RACE DEBRIEF

    Williams have announced that Mercedes-Benz will remain as their power unit supplier from the 2026 Formula 1 season onwards, extending a lengthy relationship between the two parties.

    Mercedes started supplying Williams with engines in 2014, when the turbo-hybrid era got under way, and the new deal means the partnership will extend into the 2026 technical regulation changes.

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    F1’s future power units will exclusively use 100% sustainable fuel, reducing overall consumption, while their electrical systems will be upgraded to achieve higher performance.

    “We have enjoyed a long-term partnership with Mercedes-Benz, and we are thrilled to extend this collaboration into the next era of Formula 1,” said James Vowles, Team Principal at Williams.

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    Williams have been supplied by Mercedes since the start of the turbo-hybrid era in 2014

    “The expertise, support and technology that Mercedes brings to the table align perfectly with our team's aspirations in the medium and long term.

    “This long-term agreement with Mercedes is a positive step and forms part of our objectives for the future, whilst we will still retain our design and manufacturing expertise and capabilities in-house.”

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    Toto Wolff, Head of Mercedes-Benz Motorsport, added: “We are delighted to confirm Williams Racing as the second customer team that we will supply for the 2026 power unit regulations.

    “Today’s news highlights the strength of the Mercedes-Benz offering in F1 and importantly not only validates, but reinforces, our overall motorsport strategy.

    “Since 2014, we have continued to build and develop our relationship with Williams. As the team continues to put the foundations in place to challenge at the front of the grid, we look forward to supporting them with our power unit supply.”

    Analysis by Lawrence Barretto

    New power unit rules introduced for 2026 will see a move to 50% internal combustion and 50% electrical power together with the use of 100% sustainable fuels.

    Given that will change the architecture of the PU dramatically, teams have been keen to nail down their partners for that cycle – 2026 through to 2030 before the start of the season so not to hinder integration with the all-new chassis also being introduced for that rules cycle.

    Thanks to the new rules, customer teams have had a plethora of supplier options – with Audi joining the party in 2026, Honda returning as a full works supplier and Ford teaming up with Red Bull Power Trains, however Williams have opted to stick rather than twist.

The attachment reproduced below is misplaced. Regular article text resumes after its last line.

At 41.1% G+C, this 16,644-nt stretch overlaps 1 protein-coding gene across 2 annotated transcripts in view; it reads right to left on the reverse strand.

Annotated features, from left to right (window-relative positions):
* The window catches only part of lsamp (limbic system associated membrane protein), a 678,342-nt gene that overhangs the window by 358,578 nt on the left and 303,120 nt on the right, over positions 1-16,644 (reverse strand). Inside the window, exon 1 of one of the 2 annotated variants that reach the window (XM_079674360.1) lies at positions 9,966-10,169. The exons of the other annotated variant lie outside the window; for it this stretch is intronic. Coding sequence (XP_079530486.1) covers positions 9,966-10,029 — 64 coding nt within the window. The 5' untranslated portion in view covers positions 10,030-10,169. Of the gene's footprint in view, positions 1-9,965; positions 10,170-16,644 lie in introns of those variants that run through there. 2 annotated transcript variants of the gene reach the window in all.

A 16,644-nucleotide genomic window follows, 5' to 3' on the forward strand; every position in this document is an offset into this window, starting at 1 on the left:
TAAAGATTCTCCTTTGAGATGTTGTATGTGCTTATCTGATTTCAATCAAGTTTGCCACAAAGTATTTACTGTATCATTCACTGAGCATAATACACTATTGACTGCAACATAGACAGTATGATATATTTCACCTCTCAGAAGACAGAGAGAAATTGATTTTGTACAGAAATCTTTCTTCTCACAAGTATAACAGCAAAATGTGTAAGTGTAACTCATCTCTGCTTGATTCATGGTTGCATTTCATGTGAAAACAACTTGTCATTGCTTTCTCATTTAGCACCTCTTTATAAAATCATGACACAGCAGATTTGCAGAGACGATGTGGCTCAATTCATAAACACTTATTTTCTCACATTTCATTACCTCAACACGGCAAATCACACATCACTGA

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    Williams’ Team Principal James Vowles spent more than a decade at Mercedes and will have an impressive knowledge of the work Mercedes HPP do at Brixworth to create a power unit that dominated the first seven years of the hybrid turbo era.

    That Mercedes responded so well to the last major engine rules shake-up, and are a known quantity to Williams, will also have played a part in convincing the British team to extend a partnership that began in 2014 and has since yielded 18 podiums.

    While Williams are rebuilding – and there is acceptance inside the team that this might take years, if not a decade – ensuring continuity with a trusted engine partner makes sense so the team can focus on strengthening the operation in other areas.

    2026 Engine regulations: Everything you need to know

    Sticking with Williams made sense for Mercedes as they have long-enjoyed a fruitful relationship and having at least six cars (McLaren will also be customers) with which to gather data will be helpful as they look to ruthlessly develop the new generation of power units.

    Maintaining that relationship also leaves the door open for Mercedes to potentially run one of their juniors with Williams in the future, as they did with George Russell.

    That could be timely given the progress of their junior Kimi Antonelli, who skipped F3 to make his debut in F2 this year and is widely-expected to be knocking on the door of F1 soon.

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